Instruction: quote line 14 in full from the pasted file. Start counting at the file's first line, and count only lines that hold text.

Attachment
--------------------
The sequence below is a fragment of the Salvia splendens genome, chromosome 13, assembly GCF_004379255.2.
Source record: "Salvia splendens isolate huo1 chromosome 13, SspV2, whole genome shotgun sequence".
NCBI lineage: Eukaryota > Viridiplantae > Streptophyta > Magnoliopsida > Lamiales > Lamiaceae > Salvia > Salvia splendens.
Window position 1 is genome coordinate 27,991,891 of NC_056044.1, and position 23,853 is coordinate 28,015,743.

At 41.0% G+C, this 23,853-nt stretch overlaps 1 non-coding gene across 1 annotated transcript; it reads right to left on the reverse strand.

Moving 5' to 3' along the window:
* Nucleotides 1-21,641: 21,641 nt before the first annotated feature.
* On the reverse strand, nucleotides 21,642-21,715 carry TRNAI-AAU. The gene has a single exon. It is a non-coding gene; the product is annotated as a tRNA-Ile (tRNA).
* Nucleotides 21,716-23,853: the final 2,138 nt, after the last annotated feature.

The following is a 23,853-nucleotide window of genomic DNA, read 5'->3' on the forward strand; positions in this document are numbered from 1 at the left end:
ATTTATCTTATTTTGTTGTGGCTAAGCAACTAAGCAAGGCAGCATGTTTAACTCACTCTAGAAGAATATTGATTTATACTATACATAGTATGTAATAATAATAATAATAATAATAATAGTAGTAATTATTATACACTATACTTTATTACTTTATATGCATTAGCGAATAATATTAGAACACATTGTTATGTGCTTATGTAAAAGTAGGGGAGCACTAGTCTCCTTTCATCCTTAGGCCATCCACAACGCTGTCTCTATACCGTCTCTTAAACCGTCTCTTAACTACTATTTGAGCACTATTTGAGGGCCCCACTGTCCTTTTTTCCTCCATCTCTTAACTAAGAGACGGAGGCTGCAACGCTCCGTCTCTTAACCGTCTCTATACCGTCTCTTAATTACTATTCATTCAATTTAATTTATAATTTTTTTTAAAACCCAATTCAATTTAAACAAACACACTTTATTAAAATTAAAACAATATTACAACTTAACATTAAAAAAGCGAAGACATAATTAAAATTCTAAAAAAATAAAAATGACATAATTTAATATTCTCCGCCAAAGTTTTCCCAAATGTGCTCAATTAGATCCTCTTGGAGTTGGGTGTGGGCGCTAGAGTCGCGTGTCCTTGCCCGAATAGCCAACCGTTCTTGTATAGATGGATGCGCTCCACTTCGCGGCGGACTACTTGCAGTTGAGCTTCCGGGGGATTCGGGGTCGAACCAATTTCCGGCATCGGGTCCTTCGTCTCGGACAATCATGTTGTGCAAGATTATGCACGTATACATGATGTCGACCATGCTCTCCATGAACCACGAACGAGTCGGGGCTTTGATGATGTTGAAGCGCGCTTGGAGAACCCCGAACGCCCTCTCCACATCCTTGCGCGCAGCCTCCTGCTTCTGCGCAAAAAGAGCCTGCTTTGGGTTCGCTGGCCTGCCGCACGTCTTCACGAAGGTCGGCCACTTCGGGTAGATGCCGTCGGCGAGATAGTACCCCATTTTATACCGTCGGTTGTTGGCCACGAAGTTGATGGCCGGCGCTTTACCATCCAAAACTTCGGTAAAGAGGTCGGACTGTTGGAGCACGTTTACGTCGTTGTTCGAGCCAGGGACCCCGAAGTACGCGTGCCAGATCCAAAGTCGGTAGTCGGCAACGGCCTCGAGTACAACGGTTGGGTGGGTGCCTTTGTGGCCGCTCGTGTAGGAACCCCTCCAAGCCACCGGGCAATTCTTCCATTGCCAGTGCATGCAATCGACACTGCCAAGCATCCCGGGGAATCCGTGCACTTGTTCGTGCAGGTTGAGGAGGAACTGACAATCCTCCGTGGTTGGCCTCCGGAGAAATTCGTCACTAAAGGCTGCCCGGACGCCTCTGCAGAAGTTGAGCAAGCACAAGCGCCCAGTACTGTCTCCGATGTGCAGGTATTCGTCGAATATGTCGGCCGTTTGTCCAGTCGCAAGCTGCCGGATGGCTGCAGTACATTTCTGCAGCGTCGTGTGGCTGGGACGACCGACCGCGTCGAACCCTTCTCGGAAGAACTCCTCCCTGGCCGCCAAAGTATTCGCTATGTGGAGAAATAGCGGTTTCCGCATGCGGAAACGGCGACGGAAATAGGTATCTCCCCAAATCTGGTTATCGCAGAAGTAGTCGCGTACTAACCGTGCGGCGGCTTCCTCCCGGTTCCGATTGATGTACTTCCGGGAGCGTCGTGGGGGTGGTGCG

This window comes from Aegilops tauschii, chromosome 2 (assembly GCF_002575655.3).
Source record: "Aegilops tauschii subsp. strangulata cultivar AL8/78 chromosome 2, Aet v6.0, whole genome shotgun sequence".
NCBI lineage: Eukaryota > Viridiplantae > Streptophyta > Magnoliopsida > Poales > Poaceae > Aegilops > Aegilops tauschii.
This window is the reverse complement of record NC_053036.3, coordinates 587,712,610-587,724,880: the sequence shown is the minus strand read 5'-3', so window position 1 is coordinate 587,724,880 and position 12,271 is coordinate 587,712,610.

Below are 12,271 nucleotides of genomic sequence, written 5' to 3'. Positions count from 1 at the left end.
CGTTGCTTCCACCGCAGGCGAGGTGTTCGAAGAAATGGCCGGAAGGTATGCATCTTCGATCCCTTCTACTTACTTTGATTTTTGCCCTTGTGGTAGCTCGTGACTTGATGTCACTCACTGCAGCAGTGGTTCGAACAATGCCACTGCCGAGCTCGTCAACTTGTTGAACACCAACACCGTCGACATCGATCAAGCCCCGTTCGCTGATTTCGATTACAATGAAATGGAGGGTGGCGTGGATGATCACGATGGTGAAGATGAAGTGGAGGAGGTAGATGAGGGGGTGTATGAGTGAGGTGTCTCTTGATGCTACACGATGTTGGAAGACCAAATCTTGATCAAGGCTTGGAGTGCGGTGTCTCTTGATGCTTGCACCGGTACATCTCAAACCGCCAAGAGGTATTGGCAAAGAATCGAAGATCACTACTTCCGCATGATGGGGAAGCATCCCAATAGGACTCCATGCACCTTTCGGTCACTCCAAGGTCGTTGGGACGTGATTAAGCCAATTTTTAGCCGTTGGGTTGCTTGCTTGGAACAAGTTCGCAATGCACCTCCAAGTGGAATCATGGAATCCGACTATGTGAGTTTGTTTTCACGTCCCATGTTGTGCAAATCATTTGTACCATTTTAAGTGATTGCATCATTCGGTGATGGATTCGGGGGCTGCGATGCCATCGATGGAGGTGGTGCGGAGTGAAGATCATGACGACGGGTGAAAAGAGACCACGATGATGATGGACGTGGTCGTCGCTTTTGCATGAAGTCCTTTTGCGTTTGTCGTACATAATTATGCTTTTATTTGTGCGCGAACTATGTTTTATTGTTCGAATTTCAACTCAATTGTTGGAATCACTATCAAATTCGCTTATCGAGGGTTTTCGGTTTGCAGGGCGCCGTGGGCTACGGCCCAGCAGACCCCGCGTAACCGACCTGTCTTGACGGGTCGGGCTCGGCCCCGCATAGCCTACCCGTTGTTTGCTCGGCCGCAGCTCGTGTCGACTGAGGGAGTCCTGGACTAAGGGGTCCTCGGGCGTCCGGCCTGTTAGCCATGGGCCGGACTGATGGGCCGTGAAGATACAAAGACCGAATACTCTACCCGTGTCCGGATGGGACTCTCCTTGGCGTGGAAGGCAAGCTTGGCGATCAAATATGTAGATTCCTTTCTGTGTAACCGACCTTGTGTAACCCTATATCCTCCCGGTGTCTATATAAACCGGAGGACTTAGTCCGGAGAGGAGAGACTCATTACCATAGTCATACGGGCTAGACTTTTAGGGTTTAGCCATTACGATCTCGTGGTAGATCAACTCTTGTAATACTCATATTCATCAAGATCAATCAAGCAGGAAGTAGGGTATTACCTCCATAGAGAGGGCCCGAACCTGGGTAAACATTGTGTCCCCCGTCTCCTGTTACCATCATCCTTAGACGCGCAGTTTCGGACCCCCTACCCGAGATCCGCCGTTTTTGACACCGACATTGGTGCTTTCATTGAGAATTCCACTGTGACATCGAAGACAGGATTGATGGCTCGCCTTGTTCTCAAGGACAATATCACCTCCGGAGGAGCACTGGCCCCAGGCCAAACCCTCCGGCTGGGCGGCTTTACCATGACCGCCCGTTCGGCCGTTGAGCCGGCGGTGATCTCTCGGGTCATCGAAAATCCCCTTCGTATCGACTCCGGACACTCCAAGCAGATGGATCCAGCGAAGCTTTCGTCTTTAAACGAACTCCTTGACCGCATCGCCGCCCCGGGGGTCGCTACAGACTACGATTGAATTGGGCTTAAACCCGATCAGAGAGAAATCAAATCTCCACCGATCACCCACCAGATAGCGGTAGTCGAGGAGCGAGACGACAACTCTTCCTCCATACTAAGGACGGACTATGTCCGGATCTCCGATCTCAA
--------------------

NCBI lineage: Eukaryota > Viridiplantae > Streptophyta > Magnoliopsida > Poales > Poaceae > Aegilops > Aegilops tauschii.